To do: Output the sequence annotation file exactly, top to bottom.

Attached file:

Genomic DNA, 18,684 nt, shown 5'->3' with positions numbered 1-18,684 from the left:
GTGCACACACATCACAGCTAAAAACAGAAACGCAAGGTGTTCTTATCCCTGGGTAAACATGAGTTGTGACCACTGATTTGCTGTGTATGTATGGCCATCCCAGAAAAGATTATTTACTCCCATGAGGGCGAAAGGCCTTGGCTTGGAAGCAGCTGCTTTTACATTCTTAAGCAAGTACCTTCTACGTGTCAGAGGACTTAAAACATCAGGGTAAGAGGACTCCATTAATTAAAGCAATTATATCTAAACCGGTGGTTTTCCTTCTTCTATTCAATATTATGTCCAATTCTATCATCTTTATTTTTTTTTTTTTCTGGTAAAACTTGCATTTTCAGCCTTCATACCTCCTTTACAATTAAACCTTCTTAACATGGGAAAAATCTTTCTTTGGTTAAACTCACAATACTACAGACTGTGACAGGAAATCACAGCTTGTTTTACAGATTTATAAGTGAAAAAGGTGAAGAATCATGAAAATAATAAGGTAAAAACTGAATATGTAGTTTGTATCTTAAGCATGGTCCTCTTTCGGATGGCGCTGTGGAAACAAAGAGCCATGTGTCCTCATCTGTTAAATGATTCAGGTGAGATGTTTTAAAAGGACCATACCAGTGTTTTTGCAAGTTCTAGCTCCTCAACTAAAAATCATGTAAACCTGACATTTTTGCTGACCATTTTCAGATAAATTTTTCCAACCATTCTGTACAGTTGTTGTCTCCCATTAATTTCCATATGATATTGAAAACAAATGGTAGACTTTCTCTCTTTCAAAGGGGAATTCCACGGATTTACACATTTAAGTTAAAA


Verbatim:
Genomic DNA, 18,684 nt, shown 5'->3' with positions numbered 1-18,684 from the left:
GTGCACACACATCACAGCTAAAAACAGAAACGCAAGGTGTTCTTATCCCTGGGTAAACATGAGTTGTGACCACTGATTTGCTGTGTATGTATGGCCATCCCAGAAAAGATTATTTACTCCCATGAGGGCGAAAGGCCTTGGCTTGGAAGCAGCTGCTTTTACATTCTTAAGCAAGTACCTTCTACGTGTCAGAGGACTTAAAACATCAGGGTAAGAGGACTCCATTAATTAAAGCAATTATATCTAAACCGGTGGTTTTCCTTCTTCTATTCAATATTATGTCCAATTCTATCATCTTTATTTTTTTTTTTTTCTGGTAAAACTTGCATTTTCAGCCTTCATACCTCCTTTACAATTAAACCTTCTTAACATGGGAAAAATCTTTCTTTGGTTAAACTCACAATACTACAGACTGTGACAGGAAATCACAGCTTGTTTTACAGATTTATAAGTGAAAAAGGTGAAGAATCATGAAAATAATAAGGTAAAAACTGAATATGTAGTTTGTATCTTAAGCATGGTCCTCTTTCGGATGGCGCTGTGGAAACAAAGAGCCATGTGTCCTCATCTGTTAAATGATTCAGGTGAGATGTTTTAAAAGGACCATACCAGTGTTTTTGCAAGTTCTAGCTCCTCAACTAAAAATCATGTAAACCTGACATTTTTGCTGACCATTTTCAGATAAATTTTTCCAACCATTCTGTACAGTTGTTGTCTCCCATTAATTTCCATATGATATTGAAAACAAATGGTAGACTTTCTCTCTTTCAAAGGGGAATTCCACGGATTTACACATTTAAGTTAAAA